James Gee grew up on a Kansas farm, but hasn’t grown crops on it for 16 years. Now that the governor has legalized growing industrial hemp, he’s thinking about jumping back in.
“I’ve been looking for something and this tripped my trigger about three or four years ago and I researched it,” Gee said. “There’s really no crop out there today that I could farm other than this that could let me go back to farm that’s going to make me enough that I could support this thing.”
Hemp is used to in oils and plastics. Farmers will have to have to get a license to grow the crop in Kansas.
If THC levels get too high in the crop, it is considered marijuana and deemed illegal.
“The law will not allow us to put that product into commerce or move it off the farm, said Chad Bontrager, agribusiness services director for the Kansas Department of Agriculture.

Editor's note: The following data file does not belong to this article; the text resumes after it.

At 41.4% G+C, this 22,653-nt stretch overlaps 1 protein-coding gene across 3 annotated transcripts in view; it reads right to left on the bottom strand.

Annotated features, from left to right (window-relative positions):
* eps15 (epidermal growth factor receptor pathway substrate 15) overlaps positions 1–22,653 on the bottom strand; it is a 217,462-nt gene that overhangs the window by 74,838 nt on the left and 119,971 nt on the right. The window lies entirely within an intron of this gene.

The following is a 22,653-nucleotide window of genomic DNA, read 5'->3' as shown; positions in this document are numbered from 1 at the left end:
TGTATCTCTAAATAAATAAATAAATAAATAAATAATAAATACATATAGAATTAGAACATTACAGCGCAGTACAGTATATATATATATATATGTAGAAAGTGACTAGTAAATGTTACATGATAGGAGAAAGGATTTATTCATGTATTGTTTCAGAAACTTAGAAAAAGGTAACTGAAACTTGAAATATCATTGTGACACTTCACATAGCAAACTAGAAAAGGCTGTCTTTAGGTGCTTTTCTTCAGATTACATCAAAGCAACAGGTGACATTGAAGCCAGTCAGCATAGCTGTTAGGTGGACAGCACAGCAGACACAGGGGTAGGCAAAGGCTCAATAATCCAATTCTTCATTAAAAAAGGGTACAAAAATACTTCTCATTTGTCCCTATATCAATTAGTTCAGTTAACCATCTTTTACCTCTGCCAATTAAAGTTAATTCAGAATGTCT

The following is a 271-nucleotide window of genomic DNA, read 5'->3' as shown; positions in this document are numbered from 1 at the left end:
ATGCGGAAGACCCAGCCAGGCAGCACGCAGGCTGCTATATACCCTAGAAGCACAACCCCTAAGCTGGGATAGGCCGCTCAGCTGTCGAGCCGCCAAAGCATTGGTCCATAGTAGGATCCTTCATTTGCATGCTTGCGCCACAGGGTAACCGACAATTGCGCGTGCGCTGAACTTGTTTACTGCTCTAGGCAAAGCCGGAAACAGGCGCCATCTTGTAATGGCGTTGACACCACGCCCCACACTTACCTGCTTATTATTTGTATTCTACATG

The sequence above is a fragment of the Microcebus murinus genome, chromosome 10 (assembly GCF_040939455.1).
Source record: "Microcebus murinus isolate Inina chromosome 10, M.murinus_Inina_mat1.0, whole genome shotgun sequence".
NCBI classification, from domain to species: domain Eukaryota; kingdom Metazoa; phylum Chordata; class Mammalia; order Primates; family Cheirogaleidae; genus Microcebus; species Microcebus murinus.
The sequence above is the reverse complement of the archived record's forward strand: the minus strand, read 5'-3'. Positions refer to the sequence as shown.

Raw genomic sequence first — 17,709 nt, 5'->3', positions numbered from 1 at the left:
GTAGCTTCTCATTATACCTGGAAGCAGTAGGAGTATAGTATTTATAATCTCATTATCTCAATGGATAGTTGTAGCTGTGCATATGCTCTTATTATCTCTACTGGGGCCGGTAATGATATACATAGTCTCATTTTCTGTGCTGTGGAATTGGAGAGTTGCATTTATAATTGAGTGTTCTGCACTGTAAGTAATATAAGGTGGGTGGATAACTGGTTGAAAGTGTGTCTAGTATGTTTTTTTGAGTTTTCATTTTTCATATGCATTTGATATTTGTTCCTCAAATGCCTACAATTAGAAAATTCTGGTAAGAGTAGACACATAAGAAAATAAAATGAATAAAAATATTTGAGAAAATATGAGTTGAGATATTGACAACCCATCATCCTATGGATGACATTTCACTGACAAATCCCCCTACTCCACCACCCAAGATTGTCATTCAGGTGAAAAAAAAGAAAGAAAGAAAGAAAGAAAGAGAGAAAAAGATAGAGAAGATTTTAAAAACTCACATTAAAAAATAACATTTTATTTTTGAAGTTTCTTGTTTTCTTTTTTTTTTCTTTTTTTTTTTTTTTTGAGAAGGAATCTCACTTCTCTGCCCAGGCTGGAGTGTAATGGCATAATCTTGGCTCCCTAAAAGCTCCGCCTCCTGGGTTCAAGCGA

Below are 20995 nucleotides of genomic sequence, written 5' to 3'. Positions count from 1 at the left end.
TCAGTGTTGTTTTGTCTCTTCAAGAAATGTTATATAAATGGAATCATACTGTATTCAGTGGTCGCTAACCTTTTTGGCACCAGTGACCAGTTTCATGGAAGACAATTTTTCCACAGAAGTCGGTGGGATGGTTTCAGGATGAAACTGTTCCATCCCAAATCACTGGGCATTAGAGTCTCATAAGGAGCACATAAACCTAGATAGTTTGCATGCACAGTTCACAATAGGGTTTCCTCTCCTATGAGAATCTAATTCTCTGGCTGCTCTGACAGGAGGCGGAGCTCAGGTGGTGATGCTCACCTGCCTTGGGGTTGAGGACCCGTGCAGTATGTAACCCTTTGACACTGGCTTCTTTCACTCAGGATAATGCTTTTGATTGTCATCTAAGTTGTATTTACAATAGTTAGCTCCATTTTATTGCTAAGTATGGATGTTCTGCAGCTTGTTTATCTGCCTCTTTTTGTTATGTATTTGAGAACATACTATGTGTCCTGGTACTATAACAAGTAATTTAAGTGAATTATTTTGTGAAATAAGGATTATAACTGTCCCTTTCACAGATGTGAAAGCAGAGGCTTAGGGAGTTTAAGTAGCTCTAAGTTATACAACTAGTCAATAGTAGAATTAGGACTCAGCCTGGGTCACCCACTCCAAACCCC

Farmers can control the levels of THC by the climate the plant is in and the way it is planted.
For some farmers, the risk is worth the reward.
Joel Sandoval does not believe the wheat on his family’s land is getting the maximum potential for profits from the land. He believes hemp could change that.
“If we were not regulated as far as the amount we could grow, or if it was regulated to 100 acres, I would grow all hemp,” he said.
The Department of Agriculture must put forward rules and regulations by the end of this year.